Look for patterns not present in nature, wires leading away from the side of a road; they may be command firing wires, odd items in trees, branches, or bushes; they may be explosive grenades, mortar rounds or artillery shells, odd features in the ground, for instance wilting plant camouflage.
5. Watch the civilians. They may know where local mines are, so see where they don’t go – for instance, one side of the road or certain buildings.
6. Be careful of any equipment left behind by, or belonging to, the enemy: it may be booby-trapped.
7. Listen for the sound of a delayed fuse device. If you think you hear one, get down fast.
8. Do not use any metal object as a probe: the metal can close the circuit between contacts. Use sharpened wooden sticks. When feeling for tripwires, use a lightweight stick.
9. Use scout dog teams to detect booby traps.
10. Check all entrances (to buildings, caves, tunnels, etc.) for booby traps, and search the approaches and surrounding area for anti-personnel mines.
11. If you find an anti-tank mine, inspect by eye and probe for anti-handling devices.
12. Remember that the enemy can use command-detonated mines. Search and clear road shoulders and surrounding areas before other mine-clearing work. Make sure you cover all potential firing positions and remove any wires and booby traps. Buried firing wires can be exposed and cut by single-toothed rooters running along 30 to 160 feet from the road. Protect the clearing party with security forces.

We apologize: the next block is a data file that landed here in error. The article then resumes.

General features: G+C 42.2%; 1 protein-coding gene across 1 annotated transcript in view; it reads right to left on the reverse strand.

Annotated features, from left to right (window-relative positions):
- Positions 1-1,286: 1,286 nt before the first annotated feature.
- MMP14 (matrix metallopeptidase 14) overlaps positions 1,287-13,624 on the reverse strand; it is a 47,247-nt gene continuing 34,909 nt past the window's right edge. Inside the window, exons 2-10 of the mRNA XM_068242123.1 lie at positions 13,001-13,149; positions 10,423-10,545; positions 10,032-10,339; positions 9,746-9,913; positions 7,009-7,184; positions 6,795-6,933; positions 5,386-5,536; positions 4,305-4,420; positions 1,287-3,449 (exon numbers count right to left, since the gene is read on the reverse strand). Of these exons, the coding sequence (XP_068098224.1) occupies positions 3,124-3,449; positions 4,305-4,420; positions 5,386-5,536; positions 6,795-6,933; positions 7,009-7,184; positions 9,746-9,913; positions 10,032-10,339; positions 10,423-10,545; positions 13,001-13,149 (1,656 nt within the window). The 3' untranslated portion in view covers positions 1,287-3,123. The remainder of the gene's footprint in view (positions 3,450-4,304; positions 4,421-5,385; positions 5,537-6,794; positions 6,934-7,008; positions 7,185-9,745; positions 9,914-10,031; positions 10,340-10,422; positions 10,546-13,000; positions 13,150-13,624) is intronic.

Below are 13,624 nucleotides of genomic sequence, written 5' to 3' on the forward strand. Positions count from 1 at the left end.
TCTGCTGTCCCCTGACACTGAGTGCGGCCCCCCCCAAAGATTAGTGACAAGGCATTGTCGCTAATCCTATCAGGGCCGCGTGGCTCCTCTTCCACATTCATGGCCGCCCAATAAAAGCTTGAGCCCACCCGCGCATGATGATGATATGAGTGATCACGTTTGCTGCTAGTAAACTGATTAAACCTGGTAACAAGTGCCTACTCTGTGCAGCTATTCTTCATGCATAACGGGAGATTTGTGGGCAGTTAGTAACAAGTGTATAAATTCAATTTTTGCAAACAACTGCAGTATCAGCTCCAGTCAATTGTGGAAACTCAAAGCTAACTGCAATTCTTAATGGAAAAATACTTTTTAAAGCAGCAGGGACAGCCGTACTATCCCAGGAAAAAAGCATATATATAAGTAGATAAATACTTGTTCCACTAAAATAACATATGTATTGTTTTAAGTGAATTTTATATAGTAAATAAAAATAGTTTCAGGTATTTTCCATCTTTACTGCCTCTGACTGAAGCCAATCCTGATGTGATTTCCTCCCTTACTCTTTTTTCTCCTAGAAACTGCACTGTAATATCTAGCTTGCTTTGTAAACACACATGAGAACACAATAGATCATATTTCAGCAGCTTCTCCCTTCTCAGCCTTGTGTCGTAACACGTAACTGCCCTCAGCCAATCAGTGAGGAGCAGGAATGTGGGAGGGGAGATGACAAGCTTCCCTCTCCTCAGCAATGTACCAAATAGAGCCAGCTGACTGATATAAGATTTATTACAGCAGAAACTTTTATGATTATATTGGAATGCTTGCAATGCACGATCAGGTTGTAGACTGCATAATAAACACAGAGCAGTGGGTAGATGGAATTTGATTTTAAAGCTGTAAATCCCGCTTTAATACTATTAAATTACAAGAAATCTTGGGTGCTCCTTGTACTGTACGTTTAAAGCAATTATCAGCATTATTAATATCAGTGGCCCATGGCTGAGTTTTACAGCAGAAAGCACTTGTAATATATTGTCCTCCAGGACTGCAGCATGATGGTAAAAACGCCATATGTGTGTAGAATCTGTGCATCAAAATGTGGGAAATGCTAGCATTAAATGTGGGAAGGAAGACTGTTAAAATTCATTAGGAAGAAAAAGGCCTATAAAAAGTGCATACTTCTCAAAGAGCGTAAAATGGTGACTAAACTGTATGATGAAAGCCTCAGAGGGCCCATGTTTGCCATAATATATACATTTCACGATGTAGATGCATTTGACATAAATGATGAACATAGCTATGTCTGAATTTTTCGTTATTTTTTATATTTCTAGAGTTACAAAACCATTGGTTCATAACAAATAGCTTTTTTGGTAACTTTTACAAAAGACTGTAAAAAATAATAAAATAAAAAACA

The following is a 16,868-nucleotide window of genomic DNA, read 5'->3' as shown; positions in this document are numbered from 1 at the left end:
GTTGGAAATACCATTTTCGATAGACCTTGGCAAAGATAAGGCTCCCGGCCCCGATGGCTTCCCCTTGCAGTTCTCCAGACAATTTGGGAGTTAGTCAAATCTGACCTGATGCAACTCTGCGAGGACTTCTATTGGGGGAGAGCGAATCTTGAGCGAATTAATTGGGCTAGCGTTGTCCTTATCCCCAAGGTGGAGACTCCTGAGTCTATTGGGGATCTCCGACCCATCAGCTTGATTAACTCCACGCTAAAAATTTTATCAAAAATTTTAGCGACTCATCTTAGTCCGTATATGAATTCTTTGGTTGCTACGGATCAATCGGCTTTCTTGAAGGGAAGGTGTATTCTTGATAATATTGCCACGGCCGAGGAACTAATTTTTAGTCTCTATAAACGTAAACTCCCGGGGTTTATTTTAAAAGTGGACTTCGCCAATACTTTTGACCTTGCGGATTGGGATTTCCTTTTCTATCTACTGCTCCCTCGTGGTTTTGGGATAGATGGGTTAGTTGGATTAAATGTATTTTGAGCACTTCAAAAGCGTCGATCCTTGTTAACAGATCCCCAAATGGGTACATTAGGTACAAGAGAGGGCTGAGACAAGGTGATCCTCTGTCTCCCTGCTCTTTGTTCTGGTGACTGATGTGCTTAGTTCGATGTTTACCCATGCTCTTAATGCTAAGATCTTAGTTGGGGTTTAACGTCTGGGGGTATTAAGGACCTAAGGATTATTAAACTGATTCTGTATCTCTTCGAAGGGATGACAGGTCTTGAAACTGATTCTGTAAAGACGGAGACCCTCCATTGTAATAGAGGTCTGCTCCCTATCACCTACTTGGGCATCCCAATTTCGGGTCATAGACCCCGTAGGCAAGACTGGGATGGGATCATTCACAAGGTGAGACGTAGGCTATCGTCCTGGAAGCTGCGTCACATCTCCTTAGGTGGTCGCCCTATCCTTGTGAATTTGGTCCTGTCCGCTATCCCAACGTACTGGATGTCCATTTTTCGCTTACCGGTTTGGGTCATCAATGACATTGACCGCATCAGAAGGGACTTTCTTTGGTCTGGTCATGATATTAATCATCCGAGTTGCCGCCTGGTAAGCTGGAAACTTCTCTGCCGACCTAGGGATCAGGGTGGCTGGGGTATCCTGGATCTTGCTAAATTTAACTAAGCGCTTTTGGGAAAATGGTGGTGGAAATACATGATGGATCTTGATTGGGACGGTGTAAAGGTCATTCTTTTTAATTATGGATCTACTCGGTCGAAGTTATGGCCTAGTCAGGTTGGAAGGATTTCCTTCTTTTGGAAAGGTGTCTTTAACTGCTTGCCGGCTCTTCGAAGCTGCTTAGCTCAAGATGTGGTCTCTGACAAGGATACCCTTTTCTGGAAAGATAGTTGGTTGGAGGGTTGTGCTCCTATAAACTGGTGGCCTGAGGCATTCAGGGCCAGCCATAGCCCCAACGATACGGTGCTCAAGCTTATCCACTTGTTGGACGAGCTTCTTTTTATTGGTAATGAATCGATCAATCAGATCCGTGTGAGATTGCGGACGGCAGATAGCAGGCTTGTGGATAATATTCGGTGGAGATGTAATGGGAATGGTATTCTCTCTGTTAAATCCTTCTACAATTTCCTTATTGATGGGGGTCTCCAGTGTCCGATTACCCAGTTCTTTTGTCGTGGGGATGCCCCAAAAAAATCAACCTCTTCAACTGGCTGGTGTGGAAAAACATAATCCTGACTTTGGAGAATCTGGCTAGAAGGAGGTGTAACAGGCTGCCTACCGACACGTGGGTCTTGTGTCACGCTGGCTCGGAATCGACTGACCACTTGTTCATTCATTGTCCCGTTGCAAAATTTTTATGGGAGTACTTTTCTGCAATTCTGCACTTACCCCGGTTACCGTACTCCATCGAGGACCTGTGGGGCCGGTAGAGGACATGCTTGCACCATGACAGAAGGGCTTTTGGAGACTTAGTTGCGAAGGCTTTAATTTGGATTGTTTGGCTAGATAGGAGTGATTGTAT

Probing is a way of detecting mines by piercing the earth with a sharp but non-metallic object, e.g., a pointed stick. It is slow and hard work but is probably the most reliable way to find mines.
When probing, follow this procedure:
- Move on your hands and knees or stay prone. Look and feel upward and forward for tripwires or pressure prongs. Keep your sleeves rolled up and remove watches and rings – your sense of touch must be at its keenest.
- After looking and feeling the ground, probe every two inches across a 3-feet frontage. Press the probe gently into the ground at an angle of fewer than 45 degrees from horizontal. Never push the probe straight down, or you may detonate a pressure mine.
- If the probe won’t go in freely, the soil must be picked away with the tip of the probe and the loose earth or stones removed by hand.
- If you touch a solid object, stop probing, remove the earth by hand and check it out.
- If you find a mine, remove just enough of the surrounding soil to see what type it is. Then report it.